The video production company must manage the scriptwriting process and help educate the client throughout all phases of production.
We’ve been filming in Orange County and Los Angeles and all over the world for nearly two decades, and one thing never changes: The client experience – our commitment to the little things that matter. This includes making filming at your office or location a smooth and enjoyable experience. Of course, the mission is to always shoot the best footage possible and produce a great film. But one should never overlook the client experience.
When a production company prepares and films at a client’s location, the crew needs to be considerate of not only the client’s time but the space they occupy. Thus, the idea of “leave no trace” comes to mind. “Leave no trace” is a term coined years ago and refers to a set of principles for minimizing or eliminating a person’s impact on the wilderness.
Well, the same can be applied to your office location. Think of the cable television installer or refrigerator repair person that trampled into your home with muddy boots or showed up late. Production companies are subject to the same expectations of caring service.
Much of our filming takes place in private spaces, including corporate offices, homes, businesses and other properties. Our filming begins days before with a phone call to remind the front office staff of our arrival and a quick conversation about logistics, including the area to load in our filming equipment. Days before the filming, we also organize our equipment, test the cameras, check our list of required accessories, and secure our backup equipment so that everything runs smoothly.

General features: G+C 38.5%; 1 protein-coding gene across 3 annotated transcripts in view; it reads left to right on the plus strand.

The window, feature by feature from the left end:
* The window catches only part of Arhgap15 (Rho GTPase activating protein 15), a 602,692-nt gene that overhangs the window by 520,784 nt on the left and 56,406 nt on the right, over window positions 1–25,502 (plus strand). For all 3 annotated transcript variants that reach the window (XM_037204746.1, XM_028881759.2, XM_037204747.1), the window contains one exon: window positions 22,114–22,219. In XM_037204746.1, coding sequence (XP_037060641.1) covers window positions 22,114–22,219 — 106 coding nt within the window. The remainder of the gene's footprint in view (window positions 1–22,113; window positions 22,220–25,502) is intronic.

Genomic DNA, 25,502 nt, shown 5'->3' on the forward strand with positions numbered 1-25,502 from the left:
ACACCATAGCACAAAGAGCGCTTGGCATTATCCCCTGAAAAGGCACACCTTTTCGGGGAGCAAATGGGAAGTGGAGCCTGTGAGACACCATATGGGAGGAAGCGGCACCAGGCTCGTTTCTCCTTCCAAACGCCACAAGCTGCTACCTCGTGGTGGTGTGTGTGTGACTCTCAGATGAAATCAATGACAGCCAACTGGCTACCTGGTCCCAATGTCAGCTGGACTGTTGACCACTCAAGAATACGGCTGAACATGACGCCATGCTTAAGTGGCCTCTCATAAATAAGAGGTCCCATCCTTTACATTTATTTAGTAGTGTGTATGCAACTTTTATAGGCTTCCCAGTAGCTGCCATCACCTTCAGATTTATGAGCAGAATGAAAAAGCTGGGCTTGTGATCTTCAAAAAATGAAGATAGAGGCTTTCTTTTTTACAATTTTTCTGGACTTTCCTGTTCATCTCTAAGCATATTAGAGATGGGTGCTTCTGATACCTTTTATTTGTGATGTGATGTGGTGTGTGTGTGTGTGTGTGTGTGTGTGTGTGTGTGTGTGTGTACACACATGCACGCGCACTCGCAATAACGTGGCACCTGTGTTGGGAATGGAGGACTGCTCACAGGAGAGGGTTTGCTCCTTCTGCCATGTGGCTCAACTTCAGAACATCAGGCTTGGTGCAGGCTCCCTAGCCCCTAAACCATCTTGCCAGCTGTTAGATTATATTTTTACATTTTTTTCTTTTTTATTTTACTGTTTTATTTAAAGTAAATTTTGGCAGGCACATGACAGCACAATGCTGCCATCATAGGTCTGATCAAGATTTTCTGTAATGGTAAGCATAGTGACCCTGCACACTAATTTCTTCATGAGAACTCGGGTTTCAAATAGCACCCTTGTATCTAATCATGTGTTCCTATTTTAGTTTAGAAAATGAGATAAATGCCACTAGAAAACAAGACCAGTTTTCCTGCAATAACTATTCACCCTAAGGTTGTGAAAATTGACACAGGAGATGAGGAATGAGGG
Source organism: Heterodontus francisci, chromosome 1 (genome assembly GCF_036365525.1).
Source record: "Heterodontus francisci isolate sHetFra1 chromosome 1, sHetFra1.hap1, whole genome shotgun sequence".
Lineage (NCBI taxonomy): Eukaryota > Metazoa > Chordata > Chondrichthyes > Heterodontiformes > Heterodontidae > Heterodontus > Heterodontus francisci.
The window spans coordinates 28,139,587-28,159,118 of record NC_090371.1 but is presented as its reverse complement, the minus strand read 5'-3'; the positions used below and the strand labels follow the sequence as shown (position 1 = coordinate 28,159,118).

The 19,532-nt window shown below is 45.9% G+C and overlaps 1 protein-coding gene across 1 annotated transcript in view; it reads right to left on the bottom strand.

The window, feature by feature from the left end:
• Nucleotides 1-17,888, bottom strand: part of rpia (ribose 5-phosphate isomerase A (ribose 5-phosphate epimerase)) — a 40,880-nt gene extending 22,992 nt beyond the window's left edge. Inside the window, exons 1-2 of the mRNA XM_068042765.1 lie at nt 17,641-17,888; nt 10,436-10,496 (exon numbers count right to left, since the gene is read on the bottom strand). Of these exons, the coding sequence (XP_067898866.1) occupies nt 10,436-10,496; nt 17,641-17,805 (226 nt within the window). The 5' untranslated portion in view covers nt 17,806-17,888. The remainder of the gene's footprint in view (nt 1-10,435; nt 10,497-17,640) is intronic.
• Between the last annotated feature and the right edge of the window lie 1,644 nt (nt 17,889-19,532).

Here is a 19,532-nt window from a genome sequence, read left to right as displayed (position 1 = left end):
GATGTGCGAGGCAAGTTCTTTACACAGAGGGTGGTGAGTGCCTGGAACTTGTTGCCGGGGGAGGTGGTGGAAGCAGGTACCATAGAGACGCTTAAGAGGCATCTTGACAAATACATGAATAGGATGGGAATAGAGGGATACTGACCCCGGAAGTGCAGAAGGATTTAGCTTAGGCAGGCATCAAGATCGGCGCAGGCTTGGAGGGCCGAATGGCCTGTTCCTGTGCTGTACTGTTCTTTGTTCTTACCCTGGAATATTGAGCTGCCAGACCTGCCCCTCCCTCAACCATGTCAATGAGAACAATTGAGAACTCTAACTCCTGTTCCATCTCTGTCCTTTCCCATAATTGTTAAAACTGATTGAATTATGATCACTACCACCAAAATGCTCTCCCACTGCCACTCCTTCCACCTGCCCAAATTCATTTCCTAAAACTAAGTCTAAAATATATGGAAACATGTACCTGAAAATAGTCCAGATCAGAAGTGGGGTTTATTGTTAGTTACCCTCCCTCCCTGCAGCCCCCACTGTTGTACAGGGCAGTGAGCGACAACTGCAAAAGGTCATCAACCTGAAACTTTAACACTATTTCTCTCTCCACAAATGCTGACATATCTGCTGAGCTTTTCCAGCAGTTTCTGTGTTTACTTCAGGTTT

We also lock down our filming schedule. For example, if we are filming an interview, 1.5 hours is normally sufficient time to bring in the gear, light the shot, setup the cameras and audio, dress the background and solve any problems.
At the location, a table or chair will most likely need to be repositioned, as well as objects in the background, including pictures, plants or paperwork. Leaving no trace also means returning everything back to where they were originally found.
Safety is the top priority. This includes securing the lighting and stands with sandbags, taping down cables in walkways, and moving obstacles to allow a clear path.
Rolling the cameras on time is key. Yes, think about the client experience. The talent (interviewee) and the client depend on the crew to complete the filming within the time promised. Staying organized allows everyone involved to do their job and not overlook important elements, such as straightening the interviewee’s tie. Staying on schedule puts everyone at ease and gives us time allow a noisy fire truck to pass, for example.
Then we wrap. We check the recording and load out the equipment the same quiet and efficient way we loaded in. One final check of the space to make sure nothing is left behind. One final look to see that we left no trace.